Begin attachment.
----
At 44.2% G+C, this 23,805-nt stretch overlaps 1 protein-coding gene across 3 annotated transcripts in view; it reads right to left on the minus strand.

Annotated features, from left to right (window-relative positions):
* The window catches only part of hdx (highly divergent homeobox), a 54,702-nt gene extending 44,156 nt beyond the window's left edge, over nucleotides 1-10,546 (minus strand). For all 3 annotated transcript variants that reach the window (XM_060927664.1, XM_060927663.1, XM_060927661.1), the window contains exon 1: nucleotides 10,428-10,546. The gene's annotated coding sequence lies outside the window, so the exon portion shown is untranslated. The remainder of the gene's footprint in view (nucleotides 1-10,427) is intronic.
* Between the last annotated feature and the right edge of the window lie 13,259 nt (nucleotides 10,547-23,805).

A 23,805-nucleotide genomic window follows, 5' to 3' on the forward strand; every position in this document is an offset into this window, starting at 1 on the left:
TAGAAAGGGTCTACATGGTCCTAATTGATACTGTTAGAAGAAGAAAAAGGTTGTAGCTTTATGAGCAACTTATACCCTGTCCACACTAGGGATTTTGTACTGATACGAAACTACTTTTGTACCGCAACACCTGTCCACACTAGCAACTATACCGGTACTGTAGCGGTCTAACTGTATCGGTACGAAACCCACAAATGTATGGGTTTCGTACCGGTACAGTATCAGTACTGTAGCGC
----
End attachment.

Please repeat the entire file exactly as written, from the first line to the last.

At 44.2% G+C, this 23,805-nt stretch overlaps 1 protein-coding gene across 3 annotated transcripts in view; it reads right to left on the minus strand.

Annotated features, from left to right (window-relative positions):
* The window catches only part of hdx (highly divergent homeobox), a 54,702-nt gene extending 44,156 nt beyond the window's left edge, over nucleotides 1-10,546 (minus strand). For all 3 annotated transcript variants that reach the window (XM_060927664.1, XM_060927663.1, XM_060927661.1), the window contains exon 1: nucleotides 10,428-10,546. The gene's annotated coding sequence lies outside the window, so the exon portion shown is untranslated. The remainder of the gene's footprint in view (nucleotides 1-10,427) is intronic.
* Between the last annotated feature and the right edge of the window lie 13,259 nt (nucleotides 10,547-23,805).

A 23,805-nucleotide genomic window follows, 5' to 3' on the forward strand; every position in this document is an offset into this window, starting at 1 on the left:
TAGAAAGGGTCTACATGGTCCTAATTGATACTGTTAGAAGAAGAAAAAGGTTGTAGCTTTATGAGCAACTTATACCCTGTCCACACTAGGGATTTTGTACTGATACGAAACTACTTTTGTACCGCAACACCTGTCCACACTAGCAACTATACCGGTACTGTAGCGGTCTAACTGTATCGGTACGAAACCCACAAATGTATGGGTTTCGTACCGGTACAGTATCAGTACTGTAGCGC